In addition, following the surgical correction of pulmonary stenosis, significant increase in the pulmonary arterial flow might have enhanced the shear stress on the pulmonary endothelium, causing increased biosynthesis and release of circulating endothelin-1 (ET-1).  The elevated plasma levels of ET-1 might be responsible for aggravation of the pre-existing pulmonary hypertension. 
A low cardiac output syndrome may be the cause for development of pulmonary hypertension, or, it may occur as a sequel of pulmonary hypertension. Often it is difficult to differentiate between cause and effect. Postoperative low cardiac output may be due to inadequate myocardial protection, ventricle compromised by surgical incision, residual RVOT obstruction, and free pulmonary regurgitation, especially in presence of PAH or residual branch pulmonary stenosis. In a minority of patients it may occur despite a good surgical repair and preserved biventricular systolic function. In such a case echocardiography may show evidence of the restrictive physiology.  However, it is a transient phenomenon and usually recovers in 72 hours or so. Persistent LSVC with dilated coronary sinus may also cause left ventricular filling impairment that is difficult to recognize in the postoperative period, and may lead to impaired LV performance. 
Post CPB thyroid hormone suppression in children has shown to contribute to the development of postoperative low cardiac output syndrome and PAH. Perioperative thyroid supplement may lead to an improved cardiac output. The aim of the supplement should be to restore the serum T3 level to within the normal limit. The recommended replacement dose of T3 is 0.1 - 0.4 μg/kg/dose at 8 - 12 hour intervals.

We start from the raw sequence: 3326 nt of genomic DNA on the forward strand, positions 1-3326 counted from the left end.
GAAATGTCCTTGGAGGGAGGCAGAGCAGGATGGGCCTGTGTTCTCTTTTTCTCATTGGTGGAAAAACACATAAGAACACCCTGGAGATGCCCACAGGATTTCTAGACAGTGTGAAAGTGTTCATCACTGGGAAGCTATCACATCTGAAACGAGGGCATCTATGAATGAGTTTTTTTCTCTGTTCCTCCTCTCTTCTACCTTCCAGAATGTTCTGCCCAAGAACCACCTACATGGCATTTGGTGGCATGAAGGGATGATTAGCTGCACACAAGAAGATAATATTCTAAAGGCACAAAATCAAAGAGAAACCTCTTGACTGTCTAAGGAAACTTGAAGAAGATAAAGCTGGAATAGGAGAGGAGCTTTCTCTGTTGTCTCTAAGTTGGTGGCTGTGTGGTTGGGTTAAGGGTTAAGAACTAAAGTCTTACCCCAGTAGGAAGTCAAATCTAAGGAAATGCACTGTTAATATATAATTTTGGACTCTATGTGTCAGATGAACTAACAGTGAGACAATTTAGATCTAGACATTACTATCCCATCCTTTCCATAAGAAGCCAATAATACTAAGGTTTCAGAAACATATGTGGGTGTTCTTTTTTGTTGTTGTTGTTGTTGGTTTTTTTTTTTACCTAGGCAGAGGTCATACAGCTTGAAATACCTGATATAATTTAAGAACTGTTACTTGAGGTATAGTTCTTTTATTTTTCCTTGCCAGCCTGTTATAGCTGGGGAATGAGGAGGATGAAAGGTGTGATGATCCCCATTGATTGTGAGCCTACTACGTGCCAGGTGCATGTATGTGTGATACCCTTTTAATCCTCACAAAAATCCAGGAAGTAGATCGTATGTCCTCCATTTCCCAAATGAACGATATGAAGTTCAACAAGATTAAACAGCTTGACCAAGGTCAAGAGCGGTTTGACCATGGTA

Our case developed a low cardiac output syndrome resistant to maximum ionotropic support and administration of thyroid hormone. In such a situation, where there is a failing myocardium unresponsive to ionotrops, providing a period of rest to the myocardium on ECMO may be helpful. This facility was not available to us.
The development of severe PAH due to low cardiac output is unlikely in the present case, as pulmonary artery pressure measurement immediately after coming off CPB also showed severe PAH. However, the persistent postoperative low cardiac output may have contributed to the persistence of PAH and failure of response to the specific pulmonary vasodilator (sildenafil). Inhaled NO, a potent selective pulmonary vasodilator, and its demonstrated synergistic effect with sildenafil, could have been useful, but we could not use it because of its unavailability. The subsequent postmortem lung biopsy with features of medial hypertrophy and intimal proliferation in the intra-acinar arterioles also did not correlate with the recent onset of PAH.
To conclude, severe pulmonary hypertension may occur in a patient with TOF if associated with DS. Development of low cardiac syndrome in these patients can produce a vicious cycle by aggravating the pre-existing PAH, which may lead to a poor outcome.
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[Figure 1], [Figure 2], [Figure 3]